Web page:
State v. DeCenso

Annotate this Case

681 P.2d 573 (1984)

STATE of Hawaii, Plaintiff-Appellee, Cross-Appellant, v. Fred Albert DECENSO, Defendant-Appellant, Cross-Appellee.

No. 8764.

Intermediate Court of Appeals of Hawaii.

April 3, 1984.

*575 David Bettencourt, Honolulu, for defendant-appellant, cross-appellee.

Peter Esser, Deputy Pros. Atty., Honolulu (Arthur E. Ross, Deputy Pros. Atty., Honolulu, on the brief), for plaintiff-appellee, cross-appellant.

Before BURNS, C.J., and HEEN and TANAKA, JJ.

BURNS, Chief Judge.

Defendant Fred Albert DeCenso (DeCenso) appeals from a jury conviction of sex abuse in the first degree.[1] He alleges that the lower court erred in: 1) admitting into *576 evidence items seized from him; 2) admitting into evidence the complainant's identification of him; and 3) refusing to allow him to call the complainant as his own witness. We affirm.

The State of Hawaii (State) cross-appeals from the order granting DeCenso's motion to dismiss count I of the indictment which charged him with kidnapping.[2] We reverse.

On July 14, 1981 a man came up behind a 12-year-old girl (complainant) as she was walking on the grounds of an Oahu high school. He placed his hands over her mouth and told her not to say anything or she would be hurt. Then he placed her face down on the ground and tied her hands with a piece of cord. After turning her over, he sexually molested her for approximately one minute before running away. Immediately after the incident the complainant described her assailant to Officer Gilfillan, the investigating officer, as "a forty to fifty year old Caucasian male, gray hair, wearing prescription sunglasses, light blue Aloha shirt, dark blue shorts, approximately five foot 6 inches tall, medium to heavy build." She also stated that as she was running home after the incident she saw a silver Honda-type car make a sharp U-turn on the road adjacent to the school grounds. She gave essentially the same description to an Officer Kawaa the next day. Additionally, she told Officer Kawaa that her assailant was "clean shaven."

Three days later, on July 17, 1981, a silver Ford Fiesta automobile was observed by Officer Chun as it made a U-turn in the vicinity of the alleged assault. Officer Chun testified that he observed the Fiesta slow down as it passed two girls. The driver parked his car, got out, went behind some bushes while the two girls walked by, and then briefly followed them. After the driver got back into his car and drove off, Officer Chun called assisting units and established a surveillance of the car. During the next fifty minutes, the car stayed within a two-mile radius of the school, returning there twice. The officers then stopped the car and held the driver for identification.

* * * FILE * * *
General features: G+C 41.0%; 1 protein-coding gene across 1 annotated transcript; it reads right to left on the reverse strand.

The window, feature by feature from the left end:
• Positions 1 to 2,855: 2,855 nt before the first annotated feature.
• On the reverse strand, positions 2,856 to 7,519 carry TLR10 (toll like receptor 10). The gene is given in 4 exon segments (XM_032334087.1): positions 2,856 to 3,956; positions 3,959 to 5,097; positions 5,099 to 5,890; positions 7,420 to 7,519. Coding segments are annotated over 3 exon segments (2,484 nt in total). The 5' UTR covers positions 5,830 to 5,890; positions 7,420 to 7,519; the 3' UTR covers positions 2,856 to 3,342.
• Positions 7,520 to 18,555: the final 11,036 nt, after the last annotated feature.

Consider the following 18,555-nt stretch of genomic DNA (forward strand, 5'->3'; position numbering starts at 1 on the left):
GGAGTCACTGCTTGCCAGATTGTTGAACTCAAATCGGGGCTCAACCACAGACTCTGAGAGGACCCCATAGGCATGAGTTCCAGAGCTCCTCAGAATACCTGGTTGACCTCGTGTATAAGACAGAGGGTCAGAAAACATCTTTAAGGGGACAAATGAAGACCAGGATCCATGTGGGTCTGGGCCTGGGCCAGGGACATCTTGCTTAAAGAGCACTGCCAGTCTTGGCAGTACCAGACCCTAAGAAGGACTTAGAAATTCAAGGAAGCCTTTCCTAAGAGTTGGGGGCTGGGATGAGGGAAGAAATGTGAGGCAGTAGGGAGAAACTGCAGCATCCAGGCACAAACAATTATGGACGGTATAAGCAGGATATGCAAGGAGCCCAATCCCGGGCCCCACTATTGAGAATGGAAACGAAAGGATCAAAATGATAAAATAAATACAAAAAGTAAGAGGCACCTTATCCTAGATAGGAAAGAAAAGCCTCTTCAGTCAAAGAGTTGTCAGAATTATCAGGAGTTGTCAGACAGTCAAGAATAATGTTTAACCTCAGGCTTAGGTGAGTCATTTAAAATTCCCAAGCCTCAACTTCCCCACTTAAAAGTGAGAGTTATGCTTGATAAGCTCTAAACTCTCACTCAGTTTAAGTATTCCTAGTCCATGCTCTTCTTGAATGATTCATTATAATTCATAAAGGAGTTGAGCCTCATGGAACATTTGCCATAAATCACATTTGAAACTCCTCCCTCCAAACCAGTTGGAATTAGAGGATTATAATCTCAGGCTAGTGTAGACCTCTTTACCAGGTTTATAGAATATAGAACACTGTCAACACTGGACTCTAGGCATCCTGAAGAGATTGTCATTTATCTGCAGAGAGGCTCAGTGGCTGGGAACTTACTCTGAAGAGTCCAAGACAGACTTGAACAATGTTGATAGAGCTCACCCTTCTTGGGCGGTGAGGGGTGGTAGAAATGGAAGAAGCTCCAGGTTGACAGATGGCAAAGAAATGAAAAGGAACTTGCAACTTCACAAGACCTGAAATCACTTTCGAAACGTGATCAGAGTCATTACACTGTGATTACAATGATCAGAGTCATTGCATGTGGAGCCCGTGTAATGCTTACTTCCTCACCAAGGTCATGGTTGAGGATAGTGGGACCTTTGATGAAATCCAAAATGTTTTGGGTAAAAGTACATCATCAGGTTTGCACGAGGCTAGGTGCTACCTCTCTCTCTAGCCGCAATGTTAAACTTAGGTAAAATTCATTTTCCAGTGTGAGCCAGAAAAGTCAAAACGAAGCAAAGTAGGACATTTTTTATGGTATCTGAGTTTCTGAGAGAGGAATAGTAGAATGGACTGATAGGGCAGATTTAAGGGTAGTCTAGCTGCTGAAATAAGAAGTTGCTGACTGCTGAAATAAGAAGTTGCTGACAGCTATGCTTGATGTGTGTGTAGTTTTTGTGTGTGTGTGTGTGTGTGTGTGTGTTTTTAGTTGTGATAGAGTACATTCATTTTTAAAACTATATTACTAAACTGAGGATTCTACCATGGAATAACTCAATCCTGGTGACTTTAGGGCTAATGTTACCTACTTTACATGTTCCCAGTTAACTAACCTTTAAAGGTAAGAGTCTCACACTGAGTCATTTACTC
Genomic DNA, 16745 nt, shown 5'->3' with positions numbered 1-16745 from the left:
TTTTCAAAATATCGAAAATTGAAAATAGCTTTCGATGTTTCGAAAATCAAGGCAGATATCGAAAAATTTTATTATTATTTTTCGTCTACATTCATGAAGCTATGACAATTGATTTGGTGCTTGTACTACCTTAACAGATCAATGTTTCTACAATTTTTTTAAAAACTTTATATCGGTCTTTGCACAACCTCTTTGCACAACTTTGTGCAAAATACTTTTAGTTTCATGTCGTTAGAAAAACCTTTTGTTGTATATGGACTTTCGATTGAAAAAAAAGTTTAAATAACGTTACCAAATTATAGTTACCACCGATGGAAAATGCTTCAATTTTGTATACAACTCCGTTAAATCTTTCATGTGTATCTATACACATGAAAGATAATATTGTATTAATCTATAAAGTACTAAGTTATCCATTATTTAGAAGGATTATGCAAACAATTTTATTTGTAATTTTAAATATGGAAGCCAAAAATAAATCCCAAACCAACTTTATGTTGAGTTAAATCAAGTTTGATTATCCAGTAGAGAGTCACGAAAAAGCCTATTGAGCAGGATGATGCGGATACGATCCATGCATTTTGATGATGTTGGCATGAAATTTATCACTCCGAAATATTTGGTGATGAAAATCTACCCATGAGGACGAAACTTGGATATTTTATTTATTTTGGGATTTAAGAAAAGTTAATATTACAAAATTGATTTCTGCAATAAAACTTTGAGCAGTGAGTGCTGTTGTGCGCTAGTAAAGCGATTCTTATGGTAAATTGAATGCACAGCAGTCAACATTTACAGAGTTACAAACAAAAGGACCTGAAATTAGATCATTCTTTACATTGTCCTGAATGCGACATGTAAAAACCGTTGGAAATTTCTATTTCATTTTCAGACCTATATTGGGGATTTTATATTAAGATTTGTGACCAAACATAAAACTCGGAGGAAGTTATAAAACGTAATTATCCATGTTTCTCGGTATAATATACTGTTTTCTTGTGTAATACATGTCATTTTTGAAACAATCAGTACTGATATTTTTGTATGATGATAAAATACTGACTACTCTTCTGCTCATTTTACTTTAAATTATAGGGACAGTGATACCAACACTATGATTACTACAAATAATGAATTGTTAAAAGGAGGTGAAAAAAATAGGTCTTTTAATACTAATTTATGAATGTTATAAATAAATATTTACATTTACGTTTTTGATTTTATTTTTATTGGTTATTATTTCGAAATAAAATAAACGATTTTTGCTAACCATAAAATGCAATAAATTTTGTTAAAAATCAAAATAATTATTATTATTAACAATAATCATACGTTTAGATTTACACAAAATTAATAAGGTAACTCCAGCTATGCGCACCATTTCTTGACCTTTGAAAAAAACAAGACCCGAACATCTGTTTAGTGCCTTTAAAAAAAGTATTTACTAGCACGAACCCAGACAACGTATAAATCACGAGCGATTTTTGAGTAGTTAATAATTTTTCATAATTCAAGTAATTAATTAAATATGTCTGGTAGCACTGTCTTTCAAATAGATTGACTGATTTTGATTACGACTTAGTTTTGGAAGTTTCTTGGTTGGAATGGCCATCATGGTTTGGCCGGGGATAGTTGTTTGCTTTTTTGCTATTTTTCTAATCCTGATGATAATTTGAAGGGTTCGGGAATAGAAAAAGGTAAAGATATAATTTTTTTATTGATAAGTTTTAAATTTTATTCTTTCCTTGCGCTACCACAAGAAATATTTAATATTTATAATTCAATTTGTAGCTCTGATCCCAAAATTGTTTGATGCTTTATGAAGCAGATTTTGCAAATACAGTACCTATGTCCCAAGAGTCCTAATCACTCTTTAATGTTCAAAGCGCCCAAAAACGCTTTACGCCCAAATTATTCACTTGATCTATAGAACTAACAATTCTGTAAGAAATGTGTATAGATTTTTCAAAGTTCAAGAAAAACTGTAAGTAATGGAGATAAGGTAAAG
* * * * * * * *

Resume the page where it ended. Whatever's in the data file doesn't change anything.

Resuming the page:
The complainant was driven past the scene and positively identified DeCenso as her assailant. This show-up identification was conducted with DeCenso standing between one non-Caucasian plain-clothed policeman and one uniformed policeman described by Officer Chang as "a local male ... [d]ark complected, dark hair[.]" DeCenso, a Caucasian, was then 39 years old, five feet seven and a half inches tall, approximately 175 pounds, and wore a full moustache.

After the show-up identification, DeCenso was arrested and searched. An officer recovered a piece of cord from DeCenso's coat pocket which matched the cord the assailant had used to tie complainant's hands.

On August 7, 1981 an eight-person photographic line-up was conducted and the complainant again identified DeCenso as her assailant. Seven of the eight persons pictured, including DeCenso, wore moustaches.

On October 21, 1981 the Oahu Grand Jury returned a two-count indictment charging DeCenso with kidnapping under Hawaii Revised Statutes (HRS) § 707-720(1)(d) (count I) and sexual abuse in the first degree under HRS § 707-736(1)(a) (count II). On February 16, 1982 the court denied DeCenso's motions to suppress the in-court eyewitness identification by the complainant and the cord taken from his pocket. These motions were made on the basis that the initial detention of DeCenso was unconstitutional; that the pretrial show-up procedure was impermissibly suggestive; and that DeCenso was denied the right to have counsel present during the *577 show-up and photographic line-up identification. On March 15, 1982, before the jury was impaneled, DeCenso moved on double jeopardy grounds to force the State to elect between counts I and II. On March 18, 1982, after the State rested but before DeCenso rested, the court obtained DeCenso's permission to treat the motion as a motion to dismiss based upon HRS § 701-109(1)(a). Thereupon, the court orally granted the motion by dismissing the kidnapping count. A written order was subsequently filed.